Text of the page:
The appellants herein, Conrad Summers and Horace T. Pope, were separately indicted for the rape of Ruby Williams. By agreement of counsel the lower court ordered that the cases be tried together. The trial resulted in the conviction of each appellant, the jury fixing the punishment at confinement in the penitentiary for a term of ten years for Summers and fifteen years for Pope.
The evidence introduced by the State, if believed under the required rule, would in our opinion clearly support a conviction of the offense charged. The defendants below admitted sexual relations with the prosecutrix but maintained that such acts were with the consent of the prosecutrix.
The prosecutrix testified both at a preliminary hearing and at the trial below. As a witness in the trial below she testified that she had never before been out to the Holly Springs Church, the locus of the alleged offense; that she thought they got to the church shortly before nine o'clock, and that she had told the defendants she had to be home by nine, but that she did not ask anyone what time it was when they got to the church; that during her struggle Conrad Summers had his hand over her mouth and his fingers in her mouth in an attempt to stifle her outcries; and that she bit Summers' fingers.
In an attempt to impeach this witness as to the above portions of her testimony, a proper predicate was created for the impeachment of the testimony that she had not testified to facts different from the above at the preliminary hearing, or that she did not remember so testifying.
Later in the trial and for the purpose of impeachment as to the above testimony, the defendants offered to introduce into evidence excerpts from the testimony of the prosecutrix at the preliminary hearing after such excerpts had been checked and certified as correct by the official court reporter who took such testimony. The court sustained the State's objection to such evidence. In this connection the record shows the following:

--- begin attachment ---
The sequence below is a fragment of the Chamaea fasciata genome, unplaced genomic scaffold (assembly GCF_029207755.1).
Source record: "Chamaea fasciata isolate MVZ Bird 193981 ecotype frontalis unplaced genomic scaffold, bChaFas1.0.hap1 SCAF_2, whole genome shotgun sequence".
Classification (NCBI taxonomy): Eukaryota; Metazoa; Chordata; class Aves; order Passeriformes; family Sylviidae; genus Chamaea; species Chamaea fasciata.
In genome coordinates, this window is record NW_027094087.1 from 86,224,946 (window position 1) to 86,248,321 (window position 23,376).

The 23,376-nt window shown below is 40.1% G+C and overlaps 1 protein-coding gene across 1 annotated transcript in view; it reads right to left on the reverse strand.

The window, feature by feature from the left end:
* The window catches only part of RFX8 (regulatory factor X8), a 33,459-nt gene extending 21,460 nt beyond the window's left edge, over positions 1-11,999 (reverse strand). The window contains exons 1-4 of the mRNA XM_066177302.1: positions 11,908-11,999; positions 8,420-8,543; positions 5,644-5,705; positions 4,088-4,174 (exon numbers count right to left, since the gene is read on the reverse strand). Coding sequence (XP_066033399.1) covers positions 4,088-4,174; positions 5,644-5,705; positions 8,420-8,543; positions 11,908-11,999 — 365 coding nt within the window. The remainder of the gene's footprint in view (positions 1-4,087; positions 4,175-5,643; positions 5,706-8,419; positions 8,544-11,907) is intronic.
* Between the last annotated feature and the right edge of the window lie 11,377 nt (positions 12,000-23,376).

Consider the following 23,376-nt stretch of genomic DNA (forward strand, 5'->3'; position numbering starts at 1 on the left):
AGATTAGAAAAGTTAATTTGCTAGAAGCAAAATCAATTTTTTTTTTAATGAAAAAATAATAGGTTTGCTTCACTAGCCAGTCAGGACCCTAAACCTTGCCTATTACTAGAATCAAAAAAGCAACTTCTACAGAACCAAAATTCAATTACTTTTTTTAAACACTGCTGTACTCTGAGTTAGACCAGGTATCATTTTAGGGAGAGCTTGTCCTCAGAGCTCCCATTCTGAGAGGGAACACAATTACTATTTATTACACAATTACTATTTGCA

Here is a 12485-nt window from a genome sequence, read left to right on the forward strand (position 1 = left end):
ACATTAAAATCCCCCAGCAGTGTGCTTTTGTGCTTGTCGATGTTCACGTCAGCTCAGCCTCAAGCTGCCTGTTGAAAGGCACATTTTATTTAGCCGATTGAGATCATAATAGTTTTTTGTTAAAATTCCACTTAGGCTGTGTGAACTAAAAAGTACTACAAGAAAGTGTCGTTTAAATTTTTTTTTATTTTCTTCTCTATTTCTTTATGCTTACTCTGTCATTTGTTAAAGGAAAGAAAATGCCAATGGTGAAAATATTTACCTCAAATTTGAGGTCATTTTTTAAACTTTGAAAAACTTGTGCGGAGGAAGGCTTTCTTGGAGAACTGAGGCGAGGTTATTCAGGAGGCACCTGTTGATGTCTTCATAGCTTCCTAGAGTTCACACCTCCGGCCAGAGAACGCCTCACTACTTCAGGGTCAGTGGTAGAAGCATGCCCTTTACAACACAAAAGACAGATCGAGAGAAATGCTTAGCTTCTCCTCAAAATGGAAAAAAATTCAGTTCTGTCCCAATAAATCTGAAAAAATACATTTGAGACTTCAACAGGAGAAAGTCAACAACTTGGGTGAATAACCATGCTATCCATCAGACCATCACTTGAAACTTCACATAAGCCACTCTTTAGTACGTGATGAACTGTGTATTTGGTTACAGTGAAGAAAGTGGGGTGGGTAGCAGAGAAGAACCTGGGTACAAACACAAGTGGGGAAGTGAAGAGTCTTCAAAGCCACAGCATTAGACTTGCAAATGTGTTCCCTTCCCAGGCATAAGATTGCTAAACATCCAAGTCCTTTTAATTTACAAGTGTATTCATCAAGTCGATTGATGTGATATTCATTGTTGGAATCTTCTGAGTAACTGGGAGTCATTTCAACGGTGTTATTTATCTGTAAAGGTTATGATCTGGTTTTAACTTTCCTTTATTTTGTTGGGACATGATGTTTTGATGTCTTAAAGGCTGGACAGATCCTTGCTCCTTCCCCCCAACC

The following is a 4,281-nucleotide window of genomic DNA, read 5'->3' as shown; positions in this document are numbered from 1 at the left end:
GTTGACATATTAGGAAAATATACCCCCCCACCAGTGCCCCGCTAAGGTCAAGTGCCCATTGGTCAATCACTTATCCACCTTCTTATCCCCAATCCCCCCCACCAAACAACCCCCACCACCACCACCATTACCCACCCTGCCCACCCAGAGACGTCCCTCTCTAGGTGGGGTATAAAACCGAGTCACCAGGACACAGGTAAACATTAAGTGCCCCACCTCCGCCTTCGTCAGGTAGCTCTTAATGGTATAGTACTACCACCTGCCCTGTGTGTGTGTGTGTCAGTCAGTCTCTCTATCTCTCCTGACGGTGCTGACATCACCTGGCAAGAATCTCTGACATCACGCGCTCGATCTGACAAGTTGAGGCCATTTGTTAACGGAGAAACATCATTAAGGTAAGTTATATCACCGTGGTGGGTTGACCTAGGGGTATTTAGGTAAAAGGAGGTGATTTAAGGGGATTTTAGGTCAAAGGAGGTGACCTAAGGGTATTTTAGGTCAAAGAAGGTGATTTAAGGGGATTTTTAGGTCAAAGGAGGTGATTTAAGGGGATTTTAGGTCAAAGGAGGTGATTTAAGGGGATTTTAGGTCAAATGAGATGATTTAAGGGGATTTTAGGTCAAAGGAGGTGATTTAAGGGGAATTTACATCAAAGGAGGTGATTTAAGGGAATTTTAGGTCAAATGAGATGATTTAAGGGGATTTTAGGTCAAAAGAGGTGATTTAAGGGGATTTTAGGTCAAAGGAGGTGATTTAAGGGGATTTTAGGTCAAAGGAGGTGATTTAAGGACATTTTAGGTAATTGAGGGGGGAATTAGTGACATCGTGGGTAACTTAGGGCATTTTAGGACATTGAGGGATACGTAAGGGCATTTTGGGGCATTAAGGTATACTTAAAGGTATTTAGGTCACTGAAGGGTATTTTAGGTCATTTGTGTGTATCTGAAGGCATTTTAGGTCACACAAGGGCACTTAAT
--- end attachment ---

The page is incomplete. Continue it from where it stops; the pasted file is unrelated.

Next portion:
"Mr. Vardaman: The defense offers to have the Court Reporter check the transcript written out on several pieces of paper as to being true and correct copies of the excerpts read to the witness, Ruby Williams, on cross examination, and upon same being certified as being true by the Court Reporter, introduce them in evidence.
"Mr. Cockrell: Object to that unless they introduce the whole record.
"The Court: I will sustain the objection and will give you permission to offer in evidence —
"Mr. Cockrell: (Interrupting) You mean you will admit in evidence any pages they refer to?
"The Court: The official transcript, but not any excerpts.
"Mr. Vardaman: Will Your Honor permit us to introduce the pages?
"The Court: No. You may mark any section of it and note the pages you want to offer, and offer the whole transcript.
"Mr. Merrill: We except.
"Mr. Vardaman: We rest.
"The Court: Any rebuttal?
"Mr. Cockrell: Yes, sir."
Thereafter the defendants called Mr. Thomas V. Barry, the official Court Reporter for the Seventh Judicial Circuit. Mr. Barry testified that he took down the testimony at the preliminary hearing of these two defendants. He was then asked to refer to his shorthand notes taken at such hearing, for the purpose of refreshing his recollection. An attempt was then made to show by this witness that the prosecutrix had testified differently at the preliminary hearing from the testimony given by her at the trial concerning the matters above mentioned. The court sustained the State's objection to all such questions.
In our opinion the above evidence was material to the issues involved in this case. The strength or weakness of its probative force does not affect its competency. The testimony of the prosecutrix on the above points being material, the defendants, after establishing the proper predicate for impeachment, as they did, should have been allowed to offer her testimony at the preliminary hearing which would tend to impeach her testimony at the trial below. Stewart v. State, 27 Ala. App. 315, 172 So. 675; Davis v. State, 30 Ala. App. 562, 10 So.2d 35; Mullins v. State, 31 Ala. App. 571, 19 So.2d 845; Pearce v. State, 226 Ala. 436, 147 So. 617.